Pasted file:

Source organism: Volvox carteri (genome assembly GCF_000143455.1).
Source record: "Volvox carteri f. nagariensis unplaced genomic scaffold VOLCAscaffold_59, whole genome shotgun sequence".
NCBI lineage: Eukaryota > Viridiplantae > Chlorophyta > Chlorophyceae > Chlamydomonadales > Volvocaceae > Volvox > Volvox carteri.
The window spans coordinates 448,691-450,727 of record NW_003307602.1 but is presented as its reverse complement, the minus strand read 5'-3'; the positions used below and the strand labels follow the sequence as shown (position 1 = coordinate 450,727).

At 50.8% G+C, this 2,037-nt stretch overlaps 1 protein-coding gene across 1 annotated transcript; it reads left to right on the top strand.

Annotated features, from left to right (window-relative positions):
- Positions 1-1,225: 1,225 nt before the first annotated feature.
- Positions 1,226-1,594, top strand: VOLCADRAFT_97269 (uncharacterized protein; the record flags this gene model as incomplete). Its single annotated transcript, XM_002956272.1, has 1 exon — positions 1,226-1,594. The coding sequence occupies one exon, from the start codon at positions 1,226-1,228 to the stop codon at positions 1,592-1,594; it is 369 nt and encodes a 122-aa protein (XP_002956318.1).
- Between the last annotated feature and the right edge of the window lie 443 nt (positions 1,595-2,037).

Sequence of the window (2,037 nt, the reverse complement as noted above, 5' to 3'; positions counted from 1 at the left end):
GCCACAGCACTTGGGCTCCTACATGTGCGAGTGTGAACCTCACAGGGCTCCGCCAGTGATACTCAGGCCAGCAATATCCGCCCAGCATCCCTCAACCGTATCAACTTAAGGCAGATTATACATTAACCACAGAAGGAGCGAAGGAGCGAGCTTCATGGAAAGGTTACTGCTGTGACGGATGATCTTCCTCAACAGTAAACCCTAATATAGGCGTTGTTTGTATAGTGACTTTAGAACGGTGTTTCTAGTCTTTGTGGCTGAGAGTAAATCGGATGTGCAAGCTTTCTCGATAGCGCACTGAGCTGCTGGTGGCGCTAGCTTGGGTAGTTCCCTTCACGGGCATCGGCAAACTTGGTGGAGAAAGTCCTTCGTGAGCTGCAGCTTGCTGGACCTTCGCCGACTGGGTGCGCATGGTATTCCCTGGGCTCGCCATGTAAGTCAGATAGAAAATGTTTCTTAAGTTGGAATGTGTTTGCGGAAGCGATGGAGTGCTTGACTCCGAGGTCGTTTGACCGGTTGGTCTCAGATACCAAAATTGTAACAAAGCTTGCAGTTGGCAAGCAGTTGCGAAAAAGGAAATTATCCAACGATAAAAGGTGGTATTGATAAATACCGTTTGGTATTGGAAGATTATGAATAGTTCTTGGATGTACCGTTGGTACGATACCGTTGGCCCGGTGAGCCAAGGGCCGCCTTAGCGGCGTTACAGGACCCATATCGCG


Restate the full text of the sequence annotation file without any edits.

Source organism: Volvox carteri (genome assembly GCF_000143455.1).
Source record: "Volvox carteri f. nagariensis unplaced genomic scaffold VOLCAscaffold_59, whole genome shotgun sequence".
NCBI lineage: Eukaryota > Viridiplantae > Chlorophyta > Chlorophyceae > Chlamydomonadales > Volvocaceae > Volvox > Volvox carteri.
The window spans coordinates 448,691-450,727 of record NW_003307602.1 but is presented as its reverse complement, the minus strand read 5'-3'; the positions used below and the strand labels follow the sequence as shown (position 1 = coordinate 450,727).

At 50.8% G+C, this 2,037-nt stretch overlaps 1 protein-coding gene across 1 annotated transcript; it reads left to right on the top strand.

Annotated features, from left to right (window-relative positions):
- Positions 1-1,225: 1,225 nt before the first annotated feature.
- Positions 1,226-1,594, top strand: VOLCADRAFT_97269 (uncharacterized protein; the record flags this gene model as incomplete). Its single annotated transcript, XM_002956272.1, has 1 exon — positions 1,226-1,594. The coding sequence occupies one exon, from the start codon at positions 1,226-1,228 to the stop codon at positions 1,592-1,594; it is 369 nt and encodes a 122-aa protein (XP_002956318.1).
- Between the last annotated feature and the right edge of the window lie 443 nt (positions 1,595-2,037).

Sequence of the window (2,037 nt, the reverse complement as noted above, 5' to 3'; positions counted from 1 at the left end):
GCCACAGCACTTGGGCTCCTACATGTGCGAGTGTGAACCTCACAGGGCTCCGCCAGTGATACTCAGGCCAGCAATATCCGCCCAGCATCCCTCAACCGTATCAACTTAAGGCAGATTATACATTAACCACAGAAGGAGCGAAGGAGCGAGCTTCATGGAAAGGTTACTGCTGTGACGGATGATCTTCCTCAACAGTAAACCCTAATATAGGCGTTGTTTGTATAGTGACTTTAGAACGGTGTTTCTAGTCTTTGTGGCTGAGAGTAAATCGGATGTGCAAGCTTTCTCGATAGCGCACTGAGCTGCTGGTGGCGCTAGCTTGGGTAGTTCCCTTCACGGGCATCGGCAAACTTGGTGGAGAAAGTCCTTCGTGAGCTGCAGCTTGCTGGACCTTCGCCGACTGGGTGCGCATGGTATTCCCTGGGCTCGCCATGTAAGTCAGATAGAAAATGTTTCTTAAGTTGGAATGTGTTTGCGGAAGCGATGGAGTGCTTGACTCCGAGGTCGTTTGACCGGTTGGTCTCAGATACCAAAATTGTAACAAAGCTTGCAGTTGGCAAGCAGTTGCGAAAAAGGAAATTATCCAACGATAAAAGGTGGTATTGATAAATACCGTTTGGTATTGGAAGATTATGAATAGTTCTTGGATGTACCGTTGGTACGATACCGTTGGCCCGGTGAGCCAAGGGCCGCCTTAGCGGCGTTACAGGACCCATATCGCG